I flew from London back to Boston last night in the business class section of British Airways (BA). We battled all night, but in the dawn’s early light, I realized the brilliance of the company’s war strategy. For those of you at military colleges, here’s what I learned about myself in the process.
My first battle involved a brief and unsuccessful raid in enemy territory, in the business-class checking area of Terminal 5 at Heathrow, to be specific. I promptly assessed that the enemy’s business-class troops are well concealed at the end of the giant terminal –no maps or signs will lead you there – but some friendly Pashtun natives pointed me in the right direction. As I started scouting for enemy positions, I noticed a wall of automated machine guns – er, automated machines – with prominent flags floating over them, erected as the first line of defense for the BA foot ground troops neatly organized behind a second line of tellers. With my special operations training, I managed to infiltrate this first line of automated positions and tried to engage the real warriors behind their desk directly. I naively thought having a business-class ticket would grant me safe passage to those people. I was immediately reminded that in the BA code of war, one has to defeat the automation army before being allowed to engage with real people, business-class ticket notwithstanding. To straighten me out, a female guard laconically pointed to the sign above her – which stipulated “bag drop only” – followed with a second pointing toward the automatic checking machines, and punctuated with a sardonic “see you in a while.”
Having been soundly defeated, I engaged in battle #2 with the Check-In Machine. Beating the machine requires deciphering a secret code involving a number, a card, or a passport. I scratched my head wondering what number I could provide. I tried the locator number, the e-ticket number, and the travel agent’s number. When the machine started producing a hissing noise, I began to fear it was booby-trapped. With panic rising, I tried to scan my electronic passport, but the machine declared it unreadable and started shaking. I then reached for my BA frequent flier card, but I unfortunately have about 15 of those airline cards, plus another 10 for hotels and 3 or 4 for car rental, and the machine is so smartly designed that it offers no usable flat surface to lay out documents, forcing you to juggle them in the air while it keeps electronically firing at you.
Sensing I was about to die shamefully in the throes of this second battle, I decided to change strategy. I started swearing in a variety of languages, including some I do not even speak – albondigas is not really a Spanish profanity, is it? I seemed to initiate a chorus of similar global profanities from fellow travelers at neighboring check-in machines. Sensing an insurgency was in the works, a very nice BA customer service employee broke ranks and tried to pacify the pesky hordes. His first priority was my neighbor, a bearded man who’d expressed his displeasure in Urdu. French profanities got me the runner-up position. The old BA gentleman knew the secret code for each of us, and got us past the machines. As I triumphantly started heading back toward the human shadows behind the tellers, he even whispered that “If you’re persistent, the people at the counter will generally end up helping you.” I hope they do not behead him when they find out he’s collaborating with the enemy.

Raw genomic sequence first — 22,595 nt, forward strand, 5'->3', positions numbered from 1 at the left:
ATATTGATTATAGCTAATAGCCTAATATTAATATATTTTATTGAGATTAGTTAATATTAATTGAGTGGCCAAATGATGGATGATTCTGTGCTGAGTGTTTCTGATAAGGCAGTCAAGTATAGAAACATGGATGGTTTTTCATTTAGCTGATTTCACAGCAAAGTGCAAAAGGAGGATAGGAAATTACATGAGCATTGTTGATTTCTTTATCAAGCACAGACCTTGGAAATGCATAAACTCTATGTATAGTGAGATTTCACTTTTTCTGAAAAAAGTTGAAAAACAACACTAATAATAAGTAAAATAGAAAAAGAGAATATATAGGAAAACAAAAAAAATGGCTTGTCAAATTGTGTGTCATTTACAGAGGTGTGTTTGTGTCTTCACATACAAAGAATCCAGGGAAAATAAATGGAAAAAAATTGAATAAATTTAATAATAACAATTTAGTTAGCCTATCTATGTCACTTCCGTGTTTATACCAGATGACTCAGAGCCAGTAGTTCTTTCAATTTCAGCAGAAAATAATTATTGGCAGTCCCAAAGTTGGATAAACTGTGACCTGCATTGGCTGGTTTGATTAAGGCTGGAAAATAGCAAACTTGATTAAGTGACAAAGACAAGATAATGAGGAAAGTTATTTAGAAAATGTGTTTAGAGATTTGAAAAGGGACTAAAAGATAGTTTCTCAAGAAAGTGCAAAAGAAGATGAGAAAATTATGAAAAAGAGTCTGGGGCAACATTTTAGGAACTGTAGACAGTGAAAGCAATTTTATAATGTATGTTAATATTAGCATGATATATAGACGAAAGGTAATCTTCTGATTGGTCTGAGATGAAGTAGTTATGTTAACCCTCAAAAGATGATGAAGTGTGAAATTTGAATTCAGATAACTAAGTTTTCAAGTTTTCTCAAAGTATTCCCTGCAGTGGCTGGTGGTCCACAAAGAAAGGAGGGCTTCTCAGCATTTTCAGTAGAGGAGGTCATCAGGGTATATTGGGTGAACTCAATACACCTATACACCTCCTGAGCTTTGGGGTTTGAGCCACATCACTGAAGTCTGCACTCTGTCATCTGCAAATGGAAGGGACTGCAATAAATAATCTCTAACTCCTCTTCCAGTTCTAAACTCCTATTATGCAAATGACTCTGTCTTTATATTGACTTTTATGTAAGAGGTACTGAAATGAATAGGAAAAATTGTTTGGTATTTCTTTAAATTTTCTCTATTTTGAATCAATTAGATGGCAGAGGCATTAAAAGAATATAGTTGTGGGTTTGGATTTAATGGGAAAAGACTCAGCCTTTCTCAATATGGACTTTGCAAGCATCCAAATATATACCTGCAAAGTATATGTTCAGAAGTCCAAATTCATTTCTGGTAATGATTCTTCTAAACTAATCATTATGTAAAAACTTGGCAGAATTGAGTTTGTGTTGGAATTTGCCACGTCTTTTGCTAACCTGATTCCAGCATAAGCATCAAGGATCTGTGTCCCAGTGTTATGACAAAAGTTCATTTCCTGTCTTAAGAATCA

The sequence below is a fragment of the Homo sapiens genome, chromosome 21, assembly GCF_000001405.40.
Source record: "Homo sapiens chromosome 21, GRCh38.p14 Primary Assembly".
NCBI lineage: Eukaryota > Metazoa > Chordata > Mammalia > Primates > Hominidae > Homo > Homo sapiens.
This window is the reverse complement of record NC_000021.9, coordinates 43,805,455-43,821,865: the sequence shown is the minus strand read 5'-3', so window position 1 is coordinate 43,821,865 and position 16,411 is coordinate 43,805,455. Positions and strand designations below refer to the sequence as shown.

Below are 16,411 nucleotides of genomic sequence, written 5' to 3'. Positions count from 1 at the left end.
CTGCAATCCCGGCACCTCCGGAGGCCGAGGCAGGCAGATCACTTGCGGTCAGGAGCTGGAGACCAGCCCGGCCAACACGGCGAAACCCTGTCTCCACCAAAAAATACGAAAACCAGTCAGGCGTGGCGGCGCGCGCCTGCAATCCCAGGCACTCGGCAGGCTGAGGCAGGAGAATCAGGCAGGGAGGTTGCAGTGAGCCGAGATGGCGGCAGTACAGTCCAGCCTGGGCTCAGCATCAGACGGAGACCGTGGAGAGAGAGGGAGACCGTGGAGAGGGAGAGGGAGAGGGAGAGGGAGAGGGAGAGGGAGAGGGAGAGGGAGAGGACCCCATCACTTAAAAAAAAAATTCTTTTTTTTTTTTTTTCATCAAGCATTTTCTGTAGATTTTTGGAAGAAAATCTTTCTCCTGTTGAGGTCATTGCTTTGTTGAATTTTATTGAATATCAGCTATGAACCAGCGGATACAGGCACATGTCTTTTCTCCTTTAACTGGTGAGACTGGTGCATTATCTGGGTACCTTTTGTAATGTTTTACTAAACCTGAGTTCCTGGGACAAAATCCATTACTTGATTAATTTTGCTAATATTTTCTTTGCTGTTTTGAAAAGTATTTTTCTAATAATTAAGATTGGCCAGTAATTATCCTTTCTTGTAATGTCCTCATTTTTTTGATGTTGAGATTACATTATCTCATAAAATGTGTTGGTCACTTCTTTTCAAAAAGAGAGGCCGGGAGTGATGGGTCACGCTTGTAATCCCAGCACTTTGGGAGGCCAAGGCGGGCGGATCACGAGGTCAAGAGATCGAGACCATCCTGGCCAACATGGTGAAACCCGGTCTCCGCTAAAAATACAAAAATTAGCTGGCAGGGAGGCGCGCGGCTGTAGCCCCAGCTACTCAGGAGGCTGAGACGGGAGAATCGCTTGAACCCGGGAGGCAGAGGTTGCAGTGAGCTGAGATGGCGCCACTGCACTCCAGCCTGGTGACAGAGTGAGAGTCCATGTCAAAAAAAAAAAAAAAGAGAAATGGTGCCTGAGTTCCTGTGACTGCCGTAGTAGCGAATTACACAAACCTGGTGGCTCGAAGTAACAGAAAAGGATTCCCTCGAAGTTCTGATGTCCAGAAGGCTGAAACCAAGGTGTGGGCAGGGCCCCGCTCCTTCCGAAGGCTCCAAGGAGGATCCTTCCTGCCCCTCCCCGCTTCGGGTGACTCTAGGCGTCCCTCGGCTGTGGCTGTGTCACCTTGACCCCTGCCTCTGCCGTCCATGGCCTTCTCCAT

Battle #3 is the Flying Backward one. This may be a little personal, but I simply cannot fly seated backwards. I have an inner ear disorder that makes me sick when I do, and BA is the only airline I know that makes half of its business customers travel facing back. When the French retired their last Caravelle in the early ’70s, I thought I was finally safe, but the smart cabin designers at BA revived this quaint tradition some 10 or 15 years ago. I avoid flying BA for this specific reason, but every now and then, scheduling convenience or cost forces me back to BA. Of course, the seat allocation system senses my weakness and only allocates backward-flying seats to me.
When I was offered such a seat last night, I explained to the BA front-line gunner that I turn into Linda Blair of The Exorcist when forced to fly backwards. I rotated my head back as far as I could to prove the point and asked her to imagine the unsuitability of green slime for the business-class cabin at 30,000 feet. She first pointed out that most warriors tolerate the backward flight in their chopper quite comfortably, but then proceeded to treat me with the deference my new suicide bomber status warranted. I was instructed to go to the airline lounge and throw myself at the mercy of the commanding officer there. Should my request not be granted, I could also attempt to exchange seats with another warrior in the plane itself. If that failed, it was suggested I could walk to a passenger in economy and offer to swap seats with him/her. “Of course, this is an expensive way to do it,” the exquisitely polite lady told me, “but this way, you won’t get sick.” Already soothed by such compassionate behavior, I was reassured when some general back at headquarters apparently switched my seat, allowing me to fly feet forward all the way to Boston.